How an Engineer Became an Equity Analyst


Student: Rajendran Valliappan, Analyst CRISIL

The Beginning

“My mother wants to talk to you about the course,” said Rajendran on the second call while enquiring about the course. It’s always very confusing to me when faced with answering family members of the students. The trouble comes with the emotional investment that the student carries.

Go ahead, I said! Not realizing that her mother was behind him and the call was supposed to happen simultaneously.

Problem to Solve

I was scared to tell you the truth because I have seen in the past how big education institutions take up such challenges and fail to deliver the promise.

 However, I can’t resist a challenge because I feel each student, irrespective of his background in education or work experience, can get a career. The only condition is, that the student needs to have the same tenacity as I have in getting him a break.

Rajendran came from civil engineering background from a reputed college and had discovered his love for numbers and investments. It’s hard not to take up such projects when the client is clear on his or her goals.

So we did!

The Journey

I wanted him to get as much exposure to interviews as possible. There was no point waiting till the end of the financial Modeling course to get him to sit for interviews.

So we did. We arranged interviews with multiple companies, using references, sometimes favours. It’s like promoting new wane to be an actor in the film industry. The directors are the HR recruiters or managers who run the show of deciding whether Rajendran gets a chance to show off his skills or not.

So multiple rounds were arranged, only to realize many such interviews ended up with the position itself scrapped.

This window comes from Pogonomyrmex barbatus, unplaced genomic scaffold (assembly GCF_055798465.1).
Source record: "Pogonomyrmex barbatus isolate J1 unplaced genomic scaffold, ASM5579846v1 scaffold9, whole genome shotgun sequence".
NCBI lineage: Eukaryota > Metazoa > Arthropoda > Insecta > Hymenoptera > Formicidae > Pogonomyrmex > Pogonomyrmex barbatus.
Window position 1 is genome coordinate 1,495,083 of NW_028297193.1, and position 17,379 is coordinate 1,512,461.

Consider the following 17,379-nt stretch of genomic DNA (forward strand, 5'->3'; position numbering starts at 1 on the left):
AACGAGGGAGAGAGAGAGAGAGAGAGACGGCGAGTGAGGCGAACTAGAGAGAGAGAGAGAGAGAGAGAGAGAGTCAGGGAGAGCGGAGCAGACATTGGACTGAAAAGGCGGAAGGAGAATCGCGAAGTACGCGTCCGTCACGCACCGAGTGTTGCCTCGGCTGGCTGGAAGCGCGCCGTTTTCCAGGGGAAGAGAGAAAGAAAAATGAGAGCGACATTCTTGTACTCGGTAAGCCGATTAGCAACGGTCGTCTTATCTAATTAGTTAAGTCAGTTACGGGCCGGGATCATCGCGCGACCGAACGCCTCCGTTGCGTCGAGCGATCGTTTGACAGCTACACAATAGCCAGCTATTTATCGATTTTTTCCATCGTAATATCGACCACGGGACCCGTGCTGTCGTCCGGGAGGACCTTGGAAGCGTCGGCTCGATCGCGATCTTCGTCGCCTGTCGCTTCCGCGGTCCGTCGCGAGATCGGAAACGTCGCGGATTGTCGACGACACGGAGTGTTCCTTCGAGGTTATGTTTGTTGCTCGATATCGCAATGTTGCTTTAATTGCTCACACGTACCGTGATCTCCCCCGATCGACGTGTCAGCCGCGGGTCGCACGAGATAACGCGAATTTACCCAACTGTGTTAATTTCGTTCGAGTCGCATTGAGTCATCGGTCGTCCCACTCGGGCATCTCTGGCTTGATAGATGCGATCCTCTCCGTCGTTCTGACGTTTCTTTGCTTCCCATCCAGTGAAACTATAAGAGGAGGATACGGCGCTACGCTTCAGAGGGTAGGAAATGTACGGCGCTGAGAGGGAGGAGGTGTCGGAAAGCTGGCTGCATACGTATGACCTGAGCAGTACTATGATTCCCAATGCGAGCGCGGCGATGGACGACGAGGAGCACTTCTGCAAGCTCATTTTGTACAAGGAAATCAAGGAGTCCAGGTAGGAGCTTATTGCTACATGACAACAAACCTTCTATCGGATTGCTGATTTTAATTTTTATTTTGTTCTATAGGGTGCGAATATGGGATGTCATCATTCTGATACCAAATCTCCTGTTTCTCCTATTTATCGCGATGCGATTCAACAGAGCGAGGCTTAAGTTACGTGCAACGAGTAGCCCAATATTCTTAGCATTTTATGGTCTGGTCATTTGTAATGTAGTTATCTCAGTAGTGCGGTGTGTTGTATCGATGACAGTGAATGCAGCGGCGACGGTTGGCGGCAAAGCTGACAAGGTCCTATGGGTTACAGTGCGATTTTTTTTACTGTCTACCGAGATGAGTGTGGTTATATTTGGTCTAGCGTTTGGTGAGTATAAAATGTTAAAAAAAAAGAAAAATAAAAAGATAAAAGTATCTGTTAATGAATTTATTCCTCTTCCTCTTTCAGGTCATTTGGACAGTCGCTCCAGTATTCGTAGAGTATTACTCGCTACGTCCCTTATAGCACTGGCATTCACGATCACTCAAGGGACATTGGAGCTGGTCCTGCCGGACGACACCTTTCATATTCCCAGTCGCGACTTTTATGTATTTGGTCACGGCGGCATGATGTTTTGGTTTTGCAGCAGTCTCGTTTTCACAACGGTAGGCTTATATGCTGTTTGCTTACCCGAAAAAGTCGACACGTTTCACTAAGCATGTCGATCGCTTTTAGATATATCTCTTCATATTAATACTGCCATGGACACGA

For instance, with a lot of luck, there was a position open at BNY Mellon for a Quant analyst, only to realize that later the position was scrapped.

What Worked and How

In the end, I think Rajendran ended up inspiring me. “ Sir, I am just focussing on enjoying the course at the moment”.

That was a killer statement, and I use it today to tell students to focus on the “Now”, not on the outcome. While we were trying to find the best-suited opportunity for him, he did what he could do best at that moment. Which is to focus on being good at financial statements, being versed with various valuation techniques, and following and reading more than what is required to be done.

One fine morning Rajendran called me up and said, “He got the opportunity in CRISIL, and I am joining on Monday”. Luck does favour the brave, we had been following up the hierarchy of CRISIL to get this lad a chance, which was promised, but one day a link in CRISIL analyst happened to see the model he made and gave him a chance to explain the model.

Have you ever had that moment when you felt that what you believed should come true one day? Which, at the start, felt like a principle but not practical. That’s what we felt as a team.

One Lesson For you,

  • Focus on the “Now”! Imagine if Rajendran was just constantly paranoid about getting a job, and when that linked in analyst, finally would have given him the opportunity, only to realize that he doesn’t know financial Modeling itself.

Author: Allen Aravindan, CFA

Founder Mentor Me Careers